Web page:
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I would like to thank Klakow Akepanidtaworn, Ezequiel Cabezon, Ralph Chami, Lawrence Dwight, Annette Kyobe, Subir Lall, Nathan Porter, and Manmohan Singh for helpful comments and suggestions. Liliya Nigmatullina provided excellent production assistance. The usual disclaimer applies.
According to the World Bank’s Migration and Development Brief 32 (April, 2020), remittance flows to low and middle-income countries will fall by 20 percent in 2020 reflecting the impact of the COVID-19.
According to Newton’s Law of Universal Gravitation, any two particles attract each other thanks to a force that is directly proportional to the product of their masses and inversely proportional to the square of the distance between them (Yotov and others, 2016). Applied to bilateral remittances, Newton’s Law of Gravity implies that countries exchange remittances in proportion to their respective economic size (e.g. gross domestic products) and proximity.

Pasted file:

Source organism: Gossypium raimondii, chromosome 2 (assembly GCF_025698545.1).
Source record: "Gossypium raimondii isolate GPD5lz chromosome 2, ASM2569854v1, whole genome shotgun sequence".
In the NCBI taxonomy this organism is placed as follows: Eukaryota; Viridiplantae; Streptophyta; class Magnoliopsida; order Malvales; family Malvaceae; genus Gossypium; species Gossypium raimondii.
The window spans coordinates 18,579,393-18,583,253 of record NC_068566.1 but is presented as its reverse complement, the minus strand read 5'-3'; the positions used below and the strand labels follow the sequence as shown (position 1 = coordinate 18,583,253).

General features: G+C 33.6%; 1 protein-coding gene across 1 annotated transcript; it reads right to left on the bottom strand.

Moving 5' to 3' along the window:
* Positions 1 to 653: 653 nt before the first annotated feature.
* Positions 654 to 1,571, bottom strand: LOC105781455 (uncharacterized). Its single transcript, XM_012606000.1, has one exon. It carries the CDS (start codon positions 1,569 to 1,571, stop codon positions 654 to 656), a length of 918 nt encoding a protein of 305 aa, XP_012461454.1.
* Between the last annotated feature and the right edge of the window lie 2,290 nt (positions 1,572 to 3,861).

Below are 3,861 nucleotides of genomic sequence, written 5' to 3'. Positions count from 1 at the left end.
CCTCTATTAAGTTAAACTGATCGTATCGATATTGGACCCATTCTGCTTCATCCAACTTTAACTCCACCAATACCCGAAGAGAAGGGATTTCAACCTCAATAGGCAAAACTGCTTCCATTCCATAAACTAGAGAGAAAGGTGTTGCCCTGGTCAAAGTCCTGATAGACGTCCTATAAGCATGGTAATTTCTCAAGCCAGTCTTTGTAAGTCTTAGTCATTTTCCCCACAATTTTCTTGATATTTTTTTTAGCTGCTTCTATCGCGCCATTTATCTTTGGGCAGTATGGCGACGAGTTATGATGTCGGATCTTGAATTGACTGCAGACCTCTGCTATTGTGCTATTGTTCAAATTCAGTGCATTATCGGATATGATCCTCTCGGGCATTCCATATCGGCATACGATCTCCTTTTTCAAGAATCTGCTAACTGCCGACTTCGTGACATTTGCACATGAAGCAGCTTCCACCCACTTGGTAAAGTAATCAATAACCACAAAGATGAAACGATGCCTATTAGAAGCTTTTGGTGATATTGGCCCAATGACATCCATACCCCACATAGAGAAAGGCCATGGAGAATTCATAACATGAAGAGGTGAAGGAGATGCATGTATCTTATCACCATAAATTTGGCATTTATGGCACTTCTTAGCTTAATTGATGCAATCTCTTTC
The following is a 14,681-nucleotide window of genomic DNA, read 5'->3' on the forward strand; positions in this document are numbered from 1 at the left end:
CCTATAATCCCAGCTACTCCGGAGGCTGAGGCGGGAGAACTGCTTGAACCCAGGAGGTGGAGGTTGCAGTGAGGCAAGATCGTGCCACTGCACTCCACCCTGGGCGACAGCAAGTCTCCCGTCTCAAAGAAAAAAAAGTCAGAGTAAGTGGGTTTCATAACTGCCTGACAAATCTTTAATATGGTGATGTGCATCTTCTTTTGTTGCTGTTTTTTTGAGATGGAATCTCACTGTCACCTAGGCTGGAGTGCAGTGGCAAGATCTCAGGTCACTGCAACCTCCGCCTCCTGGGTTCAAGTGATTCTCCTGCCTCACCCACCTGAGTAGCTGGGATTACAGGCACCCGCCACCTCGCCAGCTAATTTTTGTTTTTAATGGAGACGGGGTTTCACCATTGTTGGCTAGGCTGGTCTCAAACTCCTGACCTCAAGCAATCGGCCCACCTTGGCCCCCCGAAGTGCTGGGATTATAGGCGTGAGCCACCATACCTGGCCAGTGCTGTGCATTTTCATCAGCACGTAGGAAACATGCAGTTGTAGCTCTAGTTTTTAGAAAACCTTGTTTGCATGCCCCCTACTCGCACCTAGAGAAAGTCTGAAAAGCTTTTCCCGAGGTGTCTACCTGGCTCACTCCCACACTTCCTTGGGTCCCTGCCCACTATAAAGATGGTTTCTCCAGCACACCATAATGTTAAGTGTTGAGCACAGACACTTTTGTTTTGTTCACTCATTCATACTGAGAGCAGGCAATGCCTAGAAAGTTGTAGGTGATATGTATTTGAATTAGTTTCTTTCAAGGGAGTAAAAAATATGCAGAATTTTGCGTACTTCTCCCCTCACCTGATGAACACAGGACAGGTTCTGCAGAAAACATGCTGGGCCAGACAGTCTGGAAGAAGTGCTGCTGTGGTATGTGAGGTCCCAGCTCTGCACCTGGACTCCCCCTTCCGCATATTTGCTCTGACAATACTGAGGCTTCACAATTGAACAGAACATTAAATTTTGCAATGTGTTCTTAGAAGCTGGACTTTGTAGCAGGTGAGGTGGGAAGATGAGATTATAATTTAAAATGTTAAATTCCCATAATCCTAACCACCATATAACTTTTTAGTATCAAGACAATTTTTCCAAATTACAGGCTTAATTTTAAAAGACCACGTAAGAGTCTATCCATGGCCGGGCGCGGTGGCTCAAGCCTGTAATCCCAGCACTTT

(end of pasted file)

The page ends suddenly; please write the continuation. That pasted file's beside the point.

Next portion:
The sample includes Armenia, Azerbaijan, Georgia, Russia, Kazakhstan, Kyrgyzstan, Tajikistan, Turkmenistan, and Uzbekistan. The time period is limited to 2010–17 due to availability of data on bilateral remittances.
This result differs from that of Le Golf and Salomone (2015), who find a positive coefficient on the share of female migrants variable in a sample of 89 sending and 46 receiving countries over the period 1985–2005.
This is consistent with Barajas and others (2012) and IMF (2012). These studies also find that business cycle synchronization between home and host countries increases with the volume of remittance flows.
Replacing the level of oil prices with their changes leads to qualitatively similar results.
Indeed, when Russia is excluded from the sample, the coefficient of oil prices becomes positive and significant in a ll specifications (results a vailable upon request). This suggests that oil prices have indirect association with remittance flows through their impact on the Russian economy.